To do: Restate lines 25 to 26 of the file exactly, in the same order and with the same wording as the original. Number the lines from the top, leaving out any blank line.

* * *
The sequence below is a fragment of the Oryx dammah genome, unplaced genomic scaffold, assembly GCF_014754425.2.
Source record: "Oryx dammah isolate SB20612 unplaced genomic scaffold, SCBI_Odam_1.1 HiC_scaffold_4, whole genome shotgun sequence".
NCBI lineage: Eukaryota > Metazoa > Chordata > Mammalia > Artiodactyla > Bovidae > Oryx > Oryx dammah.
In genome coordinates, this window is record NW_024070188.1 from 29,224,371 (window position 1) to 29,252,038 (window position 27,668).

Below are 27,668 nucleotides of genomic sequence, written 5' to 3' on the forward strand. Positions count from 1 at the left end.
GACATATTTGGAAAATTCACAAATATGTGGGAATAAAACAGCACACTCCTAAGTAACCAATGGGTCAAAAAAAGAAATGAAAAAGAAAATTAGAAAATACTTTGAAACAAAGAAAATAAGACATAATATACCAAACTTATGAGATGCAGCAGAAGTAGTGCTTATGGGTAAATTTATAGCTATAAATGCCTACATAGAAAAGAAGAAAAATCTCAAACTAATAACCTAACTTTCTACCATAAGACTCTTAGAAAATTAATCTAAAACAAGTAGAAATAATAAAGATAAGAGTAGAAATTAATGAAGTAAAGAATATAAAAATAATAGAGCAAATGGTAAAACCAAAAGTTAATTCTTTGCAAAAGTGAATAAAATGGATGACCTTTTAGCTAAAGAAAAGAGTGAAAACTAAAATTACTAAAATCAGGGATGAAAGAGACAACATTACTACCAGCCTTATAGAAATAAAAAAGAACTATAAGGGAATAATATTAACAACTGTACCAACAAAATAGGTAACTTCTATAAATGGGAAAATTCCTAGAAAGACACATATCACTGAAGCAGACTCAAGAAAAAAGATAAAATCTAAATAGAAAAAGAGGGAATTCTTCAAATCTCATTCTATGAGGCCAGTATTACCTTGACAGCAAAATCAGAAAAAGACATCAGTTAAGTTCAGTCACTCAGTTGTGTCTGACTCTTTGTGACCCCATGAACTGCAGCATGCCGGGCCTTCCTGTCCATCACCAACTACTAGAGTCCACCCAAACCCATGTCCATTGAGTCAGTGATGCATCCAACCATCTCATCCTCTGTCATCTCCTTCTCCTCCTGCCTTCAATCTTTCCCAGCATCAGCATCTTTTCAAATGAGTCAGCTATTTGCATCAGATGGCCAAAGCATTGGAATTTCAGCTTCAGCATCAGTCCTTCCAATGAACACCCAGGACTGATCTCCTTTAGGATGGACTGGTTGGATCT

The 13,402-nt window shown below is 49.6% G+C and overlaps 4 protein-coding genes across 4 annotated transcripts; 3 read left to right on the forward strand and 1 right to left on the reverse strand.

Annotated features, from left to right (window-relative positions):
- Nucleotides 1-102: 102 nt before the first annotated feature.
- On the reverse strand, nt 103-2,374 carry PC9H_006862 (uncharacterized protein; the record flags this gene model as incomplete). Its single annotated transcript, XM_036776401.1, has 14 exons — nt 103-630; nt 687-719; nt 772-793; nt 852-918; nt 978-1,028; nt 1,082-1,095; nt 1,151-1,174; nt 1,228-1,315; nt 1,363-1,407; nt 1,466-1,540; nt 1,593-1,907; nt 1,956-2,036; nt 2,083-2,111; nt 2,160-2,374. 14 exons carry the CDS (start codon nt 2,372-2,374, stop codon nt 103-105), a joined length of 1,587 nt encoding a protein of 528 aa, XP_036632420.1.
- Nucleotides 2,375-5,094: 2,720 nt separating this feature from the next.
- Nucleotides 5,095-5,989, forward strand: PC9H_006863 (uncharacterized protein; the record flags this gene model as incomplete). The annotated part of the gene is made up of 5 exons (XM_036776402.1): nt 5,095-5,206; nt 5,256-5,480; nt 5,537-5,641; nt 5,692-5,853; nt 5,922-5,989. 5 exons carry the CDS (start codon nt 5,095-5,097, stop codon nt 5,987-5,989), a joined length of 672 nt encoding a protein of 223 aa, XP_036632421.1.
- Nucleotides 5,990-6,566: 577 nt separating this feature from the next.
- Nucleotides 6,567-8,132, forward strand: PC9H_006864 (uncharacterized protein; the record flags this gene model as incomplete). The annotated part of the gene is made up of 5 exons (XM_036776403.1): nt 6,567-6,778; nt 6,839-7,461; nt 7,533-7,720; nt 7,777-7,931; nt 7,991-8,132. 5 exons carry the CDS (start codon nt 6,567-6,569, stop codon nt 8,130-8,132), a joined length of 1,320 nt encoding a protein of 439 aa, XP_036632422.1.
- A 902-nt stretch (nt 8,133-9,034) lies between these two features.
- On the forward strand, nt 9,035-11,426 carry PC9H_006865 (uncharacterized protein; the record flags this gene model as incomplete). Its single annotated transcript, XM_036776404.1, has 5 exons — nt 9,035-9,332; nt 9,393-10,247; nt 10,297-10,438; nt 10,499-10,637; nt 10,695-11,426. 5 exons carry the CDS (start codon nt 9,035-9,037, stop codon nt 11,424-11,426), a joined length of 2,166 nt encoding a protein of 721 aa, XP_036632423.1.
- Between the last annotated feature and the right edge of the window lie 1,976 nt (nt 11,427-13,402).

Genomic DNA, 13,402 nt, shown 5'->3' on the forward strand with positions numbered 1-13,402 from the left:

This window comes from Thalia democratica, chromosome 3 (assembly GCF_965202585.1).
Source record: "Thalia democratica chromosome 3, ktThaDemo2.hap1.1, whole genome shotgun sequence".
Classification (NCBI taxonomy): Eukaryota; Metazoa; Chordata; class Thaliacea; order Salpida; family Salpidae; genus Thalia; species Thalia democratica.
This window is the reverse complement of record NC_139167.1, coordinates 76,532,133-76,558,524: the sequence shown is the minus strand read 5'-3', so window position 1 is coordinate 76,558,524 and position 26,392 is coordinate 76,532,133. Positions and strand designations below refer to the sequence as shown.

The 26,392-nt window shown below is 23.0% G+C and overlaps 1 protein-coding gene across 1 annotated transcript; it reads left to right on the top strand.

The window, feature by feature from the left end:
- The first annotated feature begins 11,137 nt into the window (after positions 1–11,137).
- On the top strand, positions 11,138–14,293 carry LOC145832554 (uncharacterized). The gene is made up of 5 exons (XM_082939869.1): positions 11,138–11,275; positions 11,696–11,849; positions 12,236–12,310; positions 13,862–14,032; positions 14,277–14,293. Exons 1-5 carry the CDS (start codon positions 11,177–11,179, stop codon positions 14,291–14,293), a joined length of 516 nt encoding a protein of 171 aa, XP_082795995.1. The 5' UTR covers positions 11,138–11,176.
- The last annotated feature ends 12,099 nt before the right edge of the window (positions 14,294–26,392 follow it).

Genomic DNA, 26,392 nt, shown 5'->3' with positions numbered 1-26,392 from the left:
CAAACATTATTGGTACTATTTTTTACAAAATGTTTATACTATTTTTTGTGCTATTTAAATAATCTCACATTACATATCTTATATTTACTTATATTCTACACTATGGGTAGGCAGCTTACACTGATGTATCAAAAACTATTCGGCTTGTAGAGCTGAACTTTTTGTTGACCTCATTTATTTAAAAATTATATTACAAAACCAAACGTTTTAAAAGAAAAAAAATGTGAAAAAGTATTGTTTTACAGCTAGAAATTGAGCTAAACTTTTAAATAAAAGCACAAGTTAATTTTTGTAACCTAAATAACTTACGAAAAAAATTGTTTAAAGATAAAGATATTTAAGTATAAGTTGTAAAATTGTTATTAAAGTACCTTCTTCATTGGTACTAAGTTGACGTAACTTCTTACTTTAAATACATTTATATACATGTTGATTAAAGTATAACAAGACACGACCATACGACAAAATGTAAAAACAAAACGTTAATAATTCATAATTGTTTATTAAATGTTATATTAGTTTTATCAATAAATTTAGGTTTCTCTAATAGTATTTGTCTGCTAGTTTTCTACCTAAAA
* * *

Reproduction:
- The first annotated feature begins 11,137 nt into the window (after positions 1–11,137).
- On the top strand, positions 11,138–14,293 carry LOC145832554 (uncharacterized). The gene is made up of 5 exons (XM_082939869.1): positions 11,138–11,275; positions 11,696–11,849; positions 12,236–12,310; positions 13,862–14,032; positions 14,277–14,293. Exons 1-5 carry the CDS (start codon positions 11,177–11,179, stop codon positions 14,291–14,293), a joined length of 516 nt encoding a protein of 171 aa, XP_082795995.1. The 5' UTR covers positions 11,138–11,176.